In Dublin today a conference addressed the need for respect for the protection of humanitarian actors providing assistance in situations of armed conflict.
The conference, at the Royal Irish Academy, was attended by a cross section of Irish organisations engaged, directly and indirectly, in the provision of humanitarian assistance in situations of armed conflict and for whom awareness, understanding and respect for humanitarian law, or ‘the law of armed conflict’ helps create safer environments in which they can save lives. In attendance were representatives from Goal and Concern, as well as the Irish Defence Forces.
Speakers at today’s conference presented observations and challenges on existing legal provisions, and the respect for such provisions. Speaker, Len Blazeby, Legal Adviser of the International Committee of the Red Cross, said at the event, “There are two things that I hope the audience can take from today’s event. Firstly, a greater understanding of the law that helps with the protection and provision of assistance in the context of armed conflict, and also the fact that what needs to be worked on is respect for this law. There is of course still much to be strived for, but we would be in a much worse position if these laws were not in place”.
Colm Byrne, Head of the International Department of Irish Red Cross (IRC) said “In recent weeks air strikes in Somalia interrupted the distribution of vital food supplies to over 6,000 displaced people; in September, a Syrian Red Crescent volunteer was killed whilst evacuating an injured person to hospital. These are just two of many examples I could give of difficulties being faced by humanitarian personnel working in countries affected by armed conflict”.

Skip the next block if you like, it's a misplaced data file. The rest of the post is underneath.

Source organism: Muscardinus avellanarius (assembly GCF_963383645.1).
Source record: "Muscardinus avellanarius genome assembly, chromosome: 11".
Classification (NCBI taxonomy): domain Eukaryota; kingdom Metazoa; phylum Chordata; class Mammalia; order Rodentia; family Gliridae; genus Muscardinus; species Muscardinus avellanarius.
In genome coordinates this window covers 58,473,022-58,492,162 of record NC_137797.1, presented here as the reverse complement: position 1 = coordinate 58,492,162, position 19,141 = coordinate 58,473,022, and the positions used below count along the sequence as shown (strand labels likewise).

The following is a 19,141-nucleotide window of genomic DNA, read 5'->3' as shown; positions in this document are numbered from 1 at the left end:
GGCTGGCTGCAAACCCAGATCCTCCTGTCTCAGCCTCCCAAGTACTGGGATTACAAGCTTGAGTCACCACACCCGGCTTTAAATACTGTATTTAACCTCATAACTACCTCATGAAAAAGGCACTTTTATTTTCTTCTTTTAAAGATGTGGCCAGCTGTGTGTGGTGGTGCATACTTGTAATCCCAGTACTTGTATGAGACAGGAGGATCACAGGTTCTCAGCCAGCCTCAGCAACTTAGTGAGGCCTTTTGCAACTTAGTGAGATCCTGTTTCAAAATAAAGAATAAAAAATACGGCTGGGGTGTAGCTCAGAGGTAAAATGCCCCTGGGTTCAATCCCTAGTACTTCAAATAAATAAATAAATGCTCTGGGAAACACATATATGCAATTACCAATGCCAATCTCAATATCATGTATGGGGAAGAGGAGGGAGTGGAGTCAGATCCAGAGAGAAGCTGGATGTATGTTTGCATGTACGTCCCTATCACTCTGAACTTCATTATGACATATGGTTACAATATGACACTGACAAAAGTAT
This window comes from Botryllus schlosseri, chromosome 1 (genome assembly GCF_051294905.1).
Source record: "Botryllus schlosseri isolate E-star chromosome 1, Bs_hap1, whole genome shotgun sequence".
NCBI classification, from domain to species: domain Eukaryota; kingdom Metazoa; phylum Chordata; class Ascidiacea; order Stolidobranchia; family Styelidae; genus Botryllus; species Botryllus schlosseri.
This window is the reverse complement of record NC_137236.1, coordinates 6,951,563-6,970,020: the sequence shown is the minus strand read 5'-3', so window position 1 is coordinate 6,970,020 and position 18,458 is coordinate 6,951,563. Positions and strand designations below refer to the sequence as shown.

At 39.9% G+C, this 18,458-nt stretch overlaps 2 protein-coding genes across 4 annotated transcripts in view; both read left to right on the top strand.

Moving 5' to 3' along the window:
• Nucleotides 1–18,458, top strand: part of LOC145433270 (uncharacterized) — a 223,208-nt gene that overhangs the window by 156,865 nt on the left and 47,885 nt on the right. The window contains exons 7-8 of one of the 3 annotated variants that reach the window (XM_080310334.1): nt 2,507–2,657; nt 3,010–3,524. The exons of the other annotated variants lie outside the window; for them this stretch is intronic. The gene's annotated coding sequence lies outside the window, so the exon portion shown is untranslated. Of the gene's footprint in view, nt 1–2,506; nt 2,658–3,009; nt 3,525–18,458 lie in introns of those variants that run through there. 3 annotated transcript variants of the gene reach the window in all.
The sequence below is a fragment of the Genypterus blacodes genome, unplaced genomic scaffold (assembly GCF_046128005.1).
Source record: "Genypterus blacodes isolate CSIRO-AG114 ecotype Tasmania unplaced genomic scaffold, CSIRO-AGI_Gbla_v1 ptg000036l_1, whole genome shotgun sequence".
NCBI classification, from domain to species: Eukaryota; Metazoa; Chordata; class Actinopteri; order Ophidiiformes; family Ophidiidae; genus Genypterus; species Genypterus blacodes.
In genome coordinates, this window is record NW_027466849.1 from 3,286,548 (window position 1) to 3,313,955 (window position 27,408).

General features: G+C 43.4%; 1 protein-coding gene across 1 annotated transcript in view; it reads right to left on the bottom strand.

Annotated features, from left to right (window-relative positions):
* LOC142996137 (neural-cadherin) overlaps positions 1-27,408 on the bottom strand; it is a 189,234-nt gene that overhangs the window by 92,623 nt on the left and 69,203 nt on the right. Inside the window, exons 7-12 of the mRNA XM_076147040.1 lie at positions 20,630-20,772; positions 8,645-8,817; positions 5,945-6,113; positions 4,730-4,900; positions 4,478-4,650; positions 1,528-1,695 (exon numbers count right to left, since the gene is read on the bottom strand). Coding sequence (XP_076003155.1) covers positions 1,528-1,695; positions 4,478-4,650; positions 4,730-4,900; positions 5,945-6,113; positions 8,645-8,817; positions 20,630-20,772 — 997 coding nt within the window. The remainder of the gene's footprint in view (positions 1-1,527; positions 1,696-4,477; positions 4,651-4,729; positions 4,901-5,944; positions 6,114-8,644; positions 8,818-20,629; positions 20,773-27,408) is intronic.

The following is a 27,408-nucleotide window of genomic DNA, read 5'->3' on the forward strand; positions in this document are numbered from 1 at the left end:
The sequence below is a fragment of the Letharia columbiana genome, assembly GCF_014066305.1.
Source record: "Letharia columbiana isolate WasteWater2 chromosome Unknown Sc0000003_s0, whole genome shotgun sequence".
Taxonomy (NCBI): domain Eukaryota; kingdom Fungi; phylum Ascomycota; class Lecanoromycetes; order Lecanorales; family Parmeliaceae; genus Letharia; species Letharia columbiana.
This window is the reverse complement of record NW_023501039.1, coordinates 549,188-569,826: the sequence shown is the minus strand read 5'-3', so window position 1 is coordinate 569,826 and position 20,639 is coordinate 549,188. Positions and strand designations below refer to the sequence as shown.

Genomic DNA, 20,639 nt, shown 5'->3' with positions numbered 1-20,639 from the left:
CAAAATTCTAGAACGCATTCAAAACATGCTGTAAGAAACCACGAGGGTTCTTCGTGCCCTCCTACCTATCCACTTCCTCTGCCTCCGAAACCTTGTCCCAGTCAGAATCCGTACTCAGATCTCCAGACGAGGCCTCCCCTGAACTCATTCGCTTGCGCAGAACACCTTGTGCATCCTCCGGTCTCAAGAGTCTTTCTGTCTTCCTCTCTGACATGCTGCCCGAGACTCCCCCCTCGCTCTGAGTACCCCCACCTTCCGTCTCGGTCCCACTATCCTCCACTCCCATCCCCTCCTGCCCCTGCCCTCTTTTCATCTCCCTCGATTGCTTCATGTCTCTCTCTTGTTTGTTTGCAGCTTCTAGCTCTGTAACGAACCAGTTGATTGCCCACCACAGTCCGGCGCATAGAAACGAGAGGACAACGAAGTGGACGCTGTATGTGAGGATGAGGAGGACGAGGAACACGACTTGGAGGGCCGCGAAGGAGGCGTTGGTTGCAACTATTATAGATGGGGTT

Attacks on humanitarian workers, as well as other restrictions, substantially limit the ability of humanitarian aid agencies to provide assistance to those most in need in situations of armed conflict meaning that millions of people around the world are denied the basic food, water, shelter and sanitation necessary for survival.
Byrne went on to say “It’s vital that we promote respect for international humanitarian law by improving awareness and understanding of the protection it provides amongst all those active in situations of armed conflict. This includes not only humanitarian agencies themselves but also the defence forces, armed groups and states who may be required to consent to and facilitate humanitarian assistance which is impartial in character and conducted without adverse distinction”.
International Humanitarian Law, often referred to as the ‘laws of war’ are a set of rules which strive, for humanitarian reasons, to limit the effects of armed conflict and to protect civilians or those no longer taking part in conflict as well as, medical personnel, civil defence staff and humanitarian workers.
The IRC works in Ireland and overseas providing humanitarian assistance in disaster and conflict situations and has a part mandate to promote awareness and understanding of International Humanitarian Law.